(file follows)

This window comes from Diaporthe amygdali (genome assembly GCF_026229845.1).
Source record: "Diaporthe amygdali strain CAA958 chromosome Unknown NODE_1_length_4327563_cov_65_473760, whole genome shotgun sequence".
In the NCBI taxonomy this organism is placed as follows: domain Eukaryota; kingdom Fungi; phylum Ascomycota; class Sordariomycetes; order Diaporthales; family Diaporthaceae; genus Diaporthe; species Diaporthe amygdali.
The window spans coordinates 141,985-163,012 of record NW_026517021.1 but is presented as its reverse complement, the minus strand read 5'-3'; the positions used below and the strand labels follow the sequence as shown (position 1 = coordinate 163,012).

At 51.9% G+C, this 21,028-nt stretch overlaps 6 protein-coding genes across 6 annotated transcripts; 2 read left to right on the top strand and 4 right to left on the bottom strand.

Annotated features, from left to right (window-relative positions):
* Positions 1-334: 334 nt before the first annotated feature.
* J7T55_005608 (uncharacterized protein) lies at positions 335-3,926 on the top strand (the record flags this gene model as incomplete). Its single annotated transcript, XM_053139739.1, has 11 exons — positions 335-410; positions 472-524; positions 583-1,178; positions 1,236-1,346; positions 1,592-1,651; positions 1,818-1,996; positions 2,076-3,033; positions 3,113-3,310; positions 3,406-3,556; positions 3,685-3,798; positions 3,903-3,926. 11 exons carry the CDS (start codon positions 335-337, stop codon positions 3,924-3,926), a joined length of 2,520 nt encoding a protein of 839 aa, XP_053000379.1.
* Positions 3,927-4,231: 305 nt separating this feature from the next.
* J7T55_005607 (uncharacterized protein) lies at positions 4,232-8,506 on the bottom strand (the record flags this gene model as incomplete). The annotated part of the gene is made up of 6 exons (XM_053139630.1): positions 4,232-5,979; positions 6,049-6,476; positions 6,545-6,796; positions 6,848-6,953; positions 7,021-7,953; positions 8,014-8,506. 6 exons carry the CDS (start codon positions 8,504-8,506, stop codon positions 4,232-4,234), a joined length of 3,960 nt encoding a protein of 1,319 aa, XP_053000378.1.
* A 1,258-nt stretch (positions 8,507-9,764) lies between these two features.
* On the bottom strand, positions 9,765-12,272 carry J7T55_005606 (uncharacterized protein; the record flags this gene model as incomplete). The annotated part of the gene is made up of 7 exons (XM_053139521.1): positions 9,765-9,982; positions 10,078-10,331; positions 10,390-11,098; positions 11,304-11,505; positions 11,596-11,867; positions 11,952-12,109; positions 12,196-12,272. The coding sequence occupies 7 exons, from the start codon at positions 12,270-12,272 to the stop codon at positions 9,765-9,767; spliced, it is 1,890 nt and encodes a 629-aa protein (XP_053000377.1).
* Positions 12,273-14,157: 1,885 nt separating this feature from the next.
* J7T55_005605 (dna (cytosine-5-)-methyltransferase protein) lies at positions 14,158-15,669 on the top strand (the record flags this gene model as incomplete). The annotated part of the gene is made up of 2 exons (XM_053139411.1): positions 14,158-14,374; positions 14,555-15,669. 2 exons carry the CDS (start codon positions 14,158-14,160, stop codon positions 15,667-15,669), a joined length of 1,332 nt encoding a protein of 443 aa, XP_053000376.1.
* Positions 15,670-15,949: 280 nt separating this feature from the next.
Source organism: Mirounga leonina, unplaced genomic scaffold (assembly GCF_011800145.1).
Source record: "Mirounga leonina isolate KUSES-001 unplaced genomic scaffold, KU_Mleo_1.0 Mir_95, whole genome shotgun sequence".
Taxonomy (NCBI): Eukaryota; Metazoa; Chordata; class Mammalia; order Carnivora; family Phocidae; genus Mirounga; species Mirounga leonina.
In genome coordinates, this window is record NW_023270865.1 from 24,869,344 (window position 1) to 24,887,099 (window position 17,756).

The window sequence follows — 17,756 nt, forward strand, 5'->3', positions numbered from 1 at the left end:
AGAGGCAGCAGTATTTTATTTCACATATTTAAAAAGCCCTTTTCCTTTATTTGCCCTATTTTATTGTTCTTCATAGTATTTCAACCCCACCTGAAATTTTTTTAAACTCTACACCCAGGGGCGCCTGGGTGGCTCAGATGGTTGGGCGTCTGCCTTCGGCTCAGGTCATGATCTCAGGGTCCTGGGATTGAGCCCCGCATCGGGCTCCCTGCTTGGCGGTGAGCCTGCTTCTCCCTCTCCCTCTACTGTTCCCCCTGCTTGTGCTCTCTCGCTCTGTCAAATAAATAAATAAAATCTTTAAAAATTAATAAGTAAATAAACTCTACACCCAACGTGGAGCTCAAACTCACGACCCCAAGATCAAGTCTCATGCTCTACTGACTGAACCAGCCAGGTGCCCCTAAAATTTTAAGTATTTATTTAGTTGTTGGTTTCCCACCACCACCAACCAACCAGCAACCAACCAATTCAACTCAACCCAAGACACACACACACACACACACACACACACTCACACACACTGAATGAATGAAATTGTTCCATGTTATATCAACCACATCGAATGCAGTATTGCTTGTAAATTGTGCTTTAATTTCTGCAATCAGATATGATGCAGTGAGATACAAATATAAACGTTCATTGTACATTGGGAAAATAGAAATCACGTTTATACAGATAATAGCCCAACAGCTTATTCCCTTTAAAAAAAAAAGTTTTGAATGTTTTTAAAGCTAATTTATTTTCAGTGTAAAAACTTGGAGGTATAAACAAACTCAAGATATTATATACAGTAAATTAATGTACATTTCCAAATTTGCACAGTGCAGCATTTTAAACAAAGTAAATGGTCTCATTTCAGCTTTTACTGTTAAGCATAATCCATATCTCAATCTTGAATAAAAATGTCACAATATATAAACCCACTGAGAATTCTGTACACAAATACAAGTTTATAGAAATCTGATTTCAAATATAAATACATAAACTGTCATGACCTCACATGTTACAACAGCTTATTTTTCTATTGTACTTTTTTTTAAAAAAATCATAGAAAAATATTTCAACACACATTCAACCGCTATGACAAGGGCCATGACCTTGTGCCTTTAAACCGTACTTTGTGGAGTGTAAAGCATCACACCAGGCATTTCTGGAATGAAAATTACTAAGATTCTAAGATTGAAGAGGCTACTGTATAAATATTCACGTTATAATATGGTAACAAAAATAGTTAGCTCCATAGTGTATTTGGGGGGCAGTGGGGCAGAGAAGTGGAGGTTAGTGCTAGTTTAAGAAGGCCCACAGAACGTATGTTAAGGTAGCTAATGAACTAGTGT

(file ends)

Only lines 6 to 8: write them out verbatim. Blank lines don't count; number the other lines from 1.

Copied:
Annotated features, from left to right (window-relative positions):
* Positions 1-334: 334 nt before the first annotated feature.
* J7T55_005608 (uncharacterized protein) lies at positions 335-3,926 on the top strand (the record flags this gene model as incomplete). Its single annotated transcript, XM_053139739.1, has 11 exons — positions 335-410; positions 472-524; positions 583-1,178; positions 1,236-1,346; positions 1,592-1,651; positions 1,818-1,996; positions 2,076-3,033; positions 3,113-3,310; positions 3,406-3,556; positions 3,685-3,798; positions 3,903-3,926. 11 exons carry the CDS (start codon positions 335-337, stop codon positions 3,924-3,926), a joined length of 2,520 nt encoding a protein of 839 aa, XP_053000379.1.